|Topic Review (Newest First)|
|12-15-2010 12:33 AM|
|SAddiction||The falling leaf is also another good edge awareness drill|
|12-14-2010 08:08 PM|
|12-14-2010 07:43 PM|
|Deviant||All good replies, one thing I think is missing is the panic factor. Our brains tend to race in panic situations, and the results aren't always good, wrist injuries are a perfect example of this. As Snowolf said, a board is more sensitive at higher speeds. With the board getting twitchy, your fast movements to try to get out of the situation (the tail coming out) can cause an edge catch as well. Don't even try going fast at this point, get the basic turning movements down first and get comfortable with the correct edge to edge work. Ride a mellow slope, stay out of really bumpy-choppy snow for now and just work on the basics.|
|12-14-2010 04:10 PM|
in addition to everything else everyone has said..
maybe your board is too stiff?
when I first started I had a ridiculously stiff board with what seemed like no torsional flex, I was constantly catching edges and I couldn't even get close to linking turns. Plus I had step in bindings. My dad got me that board from the salvation army (yeah, it was a real bad set up)
but anyway, that might be something to look at...try riding some friends boards and see if that helps at all
|12-14-2010 03:59 PM|
|rasmasyean||Try to keep most of your weight on the lead foot. This will make the rear sort of "loose" like the fin end of a dart...and it will help it remain straight even when flat basing straight downhill. Of course this means that you would have to have good balance on the lead foot. This will also help prevent your rear from swinging too far forward when you are skidding...if I'm understanding your problem correctly.|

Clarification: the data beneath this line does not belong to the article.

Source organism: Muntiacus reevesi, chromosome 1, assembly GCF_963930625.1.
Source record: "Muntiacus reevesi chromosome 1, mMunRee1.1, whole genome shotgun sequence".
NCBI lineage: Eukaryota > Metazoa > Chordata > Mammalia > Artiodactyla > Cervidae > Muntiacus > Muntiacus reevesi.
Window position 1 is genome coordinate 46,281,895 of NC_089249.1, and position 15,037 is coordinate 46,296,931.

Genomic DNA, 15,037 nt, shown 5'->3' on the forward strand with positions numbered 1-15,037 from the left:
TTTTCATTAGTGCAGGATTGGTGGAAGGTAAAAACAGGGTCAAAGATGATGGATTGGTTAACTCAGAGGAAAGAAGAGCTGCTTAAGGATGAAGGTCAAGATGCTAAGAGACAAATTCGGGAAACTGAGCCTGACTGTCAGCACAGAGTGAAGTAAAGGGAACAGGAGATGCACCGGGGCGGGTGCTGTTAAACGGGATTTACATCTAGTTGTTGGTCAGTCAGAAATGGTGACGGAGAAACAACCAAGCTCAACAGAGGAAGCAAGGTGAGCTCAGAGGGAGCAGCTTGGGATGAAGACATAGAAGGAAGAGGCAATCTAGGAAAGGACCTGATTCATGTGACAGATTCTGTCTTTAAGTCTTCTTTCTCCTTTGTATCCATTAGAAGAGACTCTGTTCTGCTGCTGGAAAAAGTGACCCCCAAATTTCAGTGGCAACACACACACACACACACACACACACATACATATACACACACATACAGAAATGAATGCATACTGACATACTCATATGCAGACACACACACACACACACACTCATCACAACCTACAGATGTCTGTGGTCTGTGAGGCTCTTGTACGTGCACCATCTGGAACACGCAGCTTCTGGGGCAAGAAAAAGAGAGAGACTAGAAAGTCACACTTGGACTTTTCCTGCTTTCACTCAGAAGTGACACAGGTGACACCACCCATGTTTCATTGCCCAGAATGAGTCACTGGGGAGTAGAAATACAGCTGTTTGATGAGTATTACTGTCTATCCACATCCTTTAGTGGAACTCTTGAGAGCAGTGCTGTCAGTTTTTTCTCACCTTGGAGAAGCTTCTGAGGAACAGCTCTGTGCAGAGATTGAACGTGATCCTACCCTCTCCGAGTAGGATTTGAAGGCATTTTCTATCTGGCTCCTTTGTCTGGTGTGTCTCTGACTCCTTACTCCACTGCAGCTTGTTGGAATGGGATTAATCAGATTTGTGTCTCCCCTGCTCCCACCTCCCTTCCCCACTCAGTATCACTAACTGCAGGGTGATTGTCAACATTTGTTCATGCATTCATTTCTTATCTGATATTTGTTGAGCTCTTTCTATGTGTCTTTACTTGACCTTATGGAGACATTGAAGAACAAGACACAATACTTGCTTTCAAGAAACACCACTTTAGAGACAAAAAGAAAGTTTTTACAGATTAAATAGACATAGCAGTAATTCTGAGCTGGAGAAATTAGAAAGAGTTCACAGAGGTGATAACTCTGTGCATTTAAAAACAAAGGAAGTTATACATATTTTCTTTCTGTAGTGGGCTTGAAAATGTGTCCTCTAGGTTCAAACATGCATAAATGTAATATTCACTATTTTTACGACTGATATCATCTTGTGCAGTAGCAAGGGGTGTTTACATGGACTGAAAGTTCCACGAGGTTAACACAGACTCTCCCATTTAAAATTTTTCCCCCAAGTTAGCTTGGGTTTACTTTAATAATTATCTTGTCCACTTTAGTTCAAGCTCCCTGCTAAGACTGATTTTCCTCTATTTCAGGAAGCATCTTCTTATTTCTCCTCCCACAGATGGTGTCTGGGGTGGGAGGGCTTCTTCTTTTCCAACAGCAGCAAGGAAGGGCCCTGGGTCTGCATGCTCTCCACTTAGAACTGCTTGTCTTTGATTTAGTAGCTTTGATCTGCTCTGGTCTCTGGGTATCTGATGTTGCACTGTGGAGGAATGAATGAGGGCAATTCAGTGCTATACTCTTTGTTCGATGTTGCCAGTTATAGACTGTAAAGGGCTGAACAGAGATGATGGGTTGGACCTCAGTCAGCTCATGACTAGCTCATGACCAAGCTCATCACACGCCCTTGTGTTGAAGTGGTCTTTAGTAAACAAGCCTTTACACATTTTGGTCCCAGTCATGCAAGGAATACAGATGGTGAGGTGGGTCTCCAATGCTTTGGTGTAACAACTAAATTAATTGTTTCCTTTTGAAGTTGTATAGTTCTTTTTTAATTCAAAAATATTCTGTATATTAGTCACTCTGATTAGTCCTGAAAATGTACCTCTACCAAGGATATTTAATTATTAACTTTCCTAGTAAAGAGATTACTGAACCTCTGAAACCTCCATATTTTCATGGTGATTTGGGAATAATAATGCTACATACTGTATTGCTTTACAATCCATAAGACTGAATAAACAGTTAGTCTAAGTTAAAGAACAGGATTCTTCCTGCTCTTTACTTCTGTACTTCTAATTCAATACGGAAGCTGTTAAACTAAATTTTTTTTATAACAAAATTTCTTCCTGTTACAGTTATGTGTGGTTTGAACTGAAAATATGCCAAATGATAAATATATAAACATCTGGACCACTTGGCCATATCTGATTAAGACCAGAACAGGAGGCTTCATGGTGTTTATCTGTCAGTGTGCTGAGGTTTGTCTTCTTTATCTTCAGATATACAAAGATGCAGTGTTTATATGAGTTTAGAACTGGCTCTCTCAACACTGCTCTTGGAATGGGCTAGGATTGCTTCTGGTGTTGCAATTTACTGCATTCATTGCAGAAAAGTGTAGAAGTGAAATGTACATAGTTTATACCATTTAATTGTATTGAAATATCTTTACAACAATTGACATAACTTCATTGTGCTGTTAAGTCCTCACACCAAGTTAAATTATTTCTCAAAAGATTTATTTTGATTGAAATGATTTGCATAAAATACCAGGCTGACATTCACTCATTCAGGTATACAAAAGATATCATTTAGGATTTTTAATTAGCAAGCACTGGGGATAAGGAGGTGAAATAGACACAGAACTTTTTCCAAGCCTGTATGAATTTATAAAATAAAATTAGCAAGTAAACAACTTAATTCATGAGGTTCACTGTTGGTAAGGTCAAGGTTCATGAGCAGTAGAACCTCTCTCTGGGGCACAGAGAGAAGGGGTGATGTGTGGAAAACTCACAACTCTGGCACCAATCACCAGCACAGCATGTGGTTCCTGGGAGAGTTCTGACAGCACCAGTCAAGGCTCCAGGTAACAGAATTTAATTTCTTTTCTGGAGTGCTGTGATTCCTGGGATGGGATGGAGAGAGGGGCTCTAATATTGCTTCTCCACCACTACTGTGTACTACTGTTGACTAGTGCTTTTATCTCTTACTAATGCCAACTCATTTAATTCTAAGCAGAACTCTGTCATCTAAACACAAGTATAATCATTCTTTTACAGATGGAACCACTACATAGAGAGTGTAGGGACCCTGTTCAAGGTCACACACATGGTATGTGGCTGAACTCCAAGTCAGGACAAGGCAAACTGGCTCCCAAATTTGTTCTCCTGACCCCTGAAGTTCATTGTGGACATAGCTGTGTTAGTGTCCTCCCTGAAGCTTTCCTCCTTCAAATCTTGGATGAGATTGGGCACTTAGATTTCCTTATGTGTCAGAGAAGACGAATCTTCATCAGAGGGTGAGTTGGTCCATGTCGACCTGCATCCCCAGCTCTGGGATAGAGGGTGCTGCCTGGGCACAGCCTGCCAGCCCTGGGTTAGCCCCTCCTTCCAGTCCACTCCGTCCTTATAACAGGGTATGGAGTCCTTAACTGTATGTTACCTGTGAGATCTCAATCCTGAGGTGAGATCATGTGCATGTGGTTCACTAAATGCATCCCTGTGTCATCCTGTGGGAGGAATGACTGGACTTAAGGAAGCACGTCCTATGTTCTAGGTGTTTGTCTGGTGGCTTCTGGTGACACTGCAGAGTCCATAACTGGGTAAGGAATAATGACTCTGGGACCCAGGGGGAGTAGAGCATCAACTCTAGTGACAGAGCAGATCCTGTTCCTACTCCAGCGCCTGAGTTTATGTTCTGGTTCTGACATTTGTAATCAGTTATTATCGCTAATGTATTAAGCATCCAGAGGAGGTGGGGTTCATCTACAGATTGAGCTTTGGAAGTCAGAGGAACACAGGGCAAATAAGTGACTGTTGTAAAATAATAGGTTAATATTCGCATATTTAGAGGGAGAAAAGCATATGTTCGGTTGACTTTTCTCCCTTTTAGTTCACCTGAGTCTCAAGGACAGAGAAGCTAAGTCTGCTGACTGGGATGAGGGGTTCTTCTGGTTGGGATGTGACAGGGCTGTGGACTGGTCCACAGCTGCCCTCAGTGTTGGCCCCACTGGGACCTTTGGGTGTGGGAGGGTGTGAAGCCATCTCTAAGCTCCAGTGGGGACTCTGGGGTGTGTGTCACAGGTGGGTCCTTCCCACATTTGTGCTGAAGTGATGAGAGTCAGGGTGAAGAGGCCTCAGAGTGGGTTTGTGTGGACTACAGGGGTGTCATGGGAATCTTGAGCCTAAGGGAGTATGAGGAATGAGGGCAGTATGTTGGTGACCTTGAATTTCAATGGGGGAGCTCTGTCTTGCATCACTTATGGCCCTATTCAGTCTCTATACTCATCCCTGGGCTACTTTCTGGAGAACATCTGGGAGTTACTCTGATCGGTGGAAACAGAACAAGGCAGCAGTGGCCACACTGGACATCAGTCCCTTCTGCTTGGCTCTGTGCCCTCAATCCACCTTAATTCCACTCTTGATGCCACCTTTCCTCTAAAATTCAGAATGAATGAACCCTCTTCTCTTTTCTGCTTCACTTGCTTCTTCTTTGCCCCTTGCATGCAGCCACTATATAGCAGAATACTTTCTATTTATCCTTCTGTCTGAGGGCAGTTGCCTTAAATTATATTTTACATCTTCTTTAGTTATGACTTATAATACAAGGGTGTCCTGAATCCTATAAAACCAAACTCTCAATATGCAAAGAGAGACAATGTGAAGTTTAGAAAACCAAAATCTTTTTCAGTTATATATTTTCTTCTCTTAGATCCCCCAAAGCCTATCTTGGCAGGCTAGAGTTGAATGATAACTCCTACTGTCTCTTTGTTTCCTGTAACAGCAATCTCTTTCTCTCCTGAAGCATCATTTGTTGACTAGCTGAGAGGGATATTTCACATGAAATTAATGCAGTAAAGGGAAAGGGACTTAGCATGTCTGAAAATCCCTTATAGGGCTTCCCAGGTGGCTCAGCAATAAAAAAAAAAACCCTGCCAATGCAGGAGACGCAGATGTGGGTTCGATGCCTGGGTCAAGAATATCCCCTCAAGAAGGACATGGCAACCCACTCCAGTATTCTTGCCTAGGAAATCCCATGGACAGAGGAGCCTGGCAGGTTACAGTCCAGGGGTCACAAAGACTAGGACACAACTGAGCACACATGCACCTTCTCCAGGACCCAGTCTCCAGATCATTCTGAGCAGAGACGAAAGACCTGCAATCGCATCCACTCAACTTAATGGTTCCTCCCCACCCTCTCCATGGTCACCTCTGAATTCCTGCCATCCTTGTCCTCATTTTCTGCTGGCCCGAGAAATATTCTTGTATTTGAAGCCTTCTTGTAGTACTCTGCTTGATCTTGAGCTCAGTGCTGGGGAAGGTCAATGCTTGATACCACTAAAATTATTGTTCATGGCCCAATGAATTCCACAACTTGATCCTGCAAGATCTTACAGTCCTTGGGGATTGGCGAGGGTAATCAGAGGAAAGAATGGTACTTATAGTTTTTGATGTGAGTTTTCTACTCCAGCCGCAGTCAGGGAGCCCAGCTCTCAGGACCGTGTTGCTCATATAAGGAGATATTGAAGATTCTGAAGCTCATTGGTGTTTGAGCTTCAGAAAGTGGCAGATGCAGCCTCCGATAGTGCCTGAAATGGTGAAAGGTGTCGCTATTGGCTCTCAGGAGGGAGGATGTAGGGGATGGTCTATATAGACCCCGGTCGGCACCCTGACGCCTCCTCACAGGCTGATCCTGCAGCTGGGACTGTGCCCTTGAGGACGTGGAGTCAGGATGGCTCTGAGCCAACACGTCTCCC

|12-11-2010 12:26 AM|
If your back foot is sliding out then you have too much weight on it. Keep your weight evenly distributed and move from one turn to the next so that you are not flat on the snow any more than necessary.
You need to concentrate on two things, staying in the centre of the board number one, and think ahead so that you have your next couple of turns worked out well in advance. That will help to deal with the leaning uphill thing that earl je was talking about.
|12-10-2010 10:39 PM|
Make sure you keep your shoulders and hips perpendicular to the slope. Since you dont have a lot of experience riding fast yet, your body would instinctively lean back uphill for several different reasons (mainly fear, vestibular righting sense, guarding reaction). Imagine putting most of your weight on the rear foot (you may not realize this is what you're doing) then trying to turn, almost a guarantee your edge will catch. The faster you go, the more you should 'attack' the slope.
Same reason why learning on a rocker board is so much easier, because the rear edge will still have enough clearance from the ground to not catch.
|12-10-2010 08:13 PM|
|HoboMaster||Yup, more then anything it's experience, the more time you rack up you will find your body automatically making constant micro-adjustments to keep the board from catching. Try and keep on your edges, because when you do go flat after coming out of a turn and don't have control and experience, that's when your most likely to get dumped. The board is gonna try and rock back and forth between edges until it finds a groove to go into, subsequently forcing you in a direction your not turning into.|
|12-10-2010 07:54 PM|
Originally Posted by LSchaeffer View Post
|12-10-2010 05:21 PM|
answer is in here
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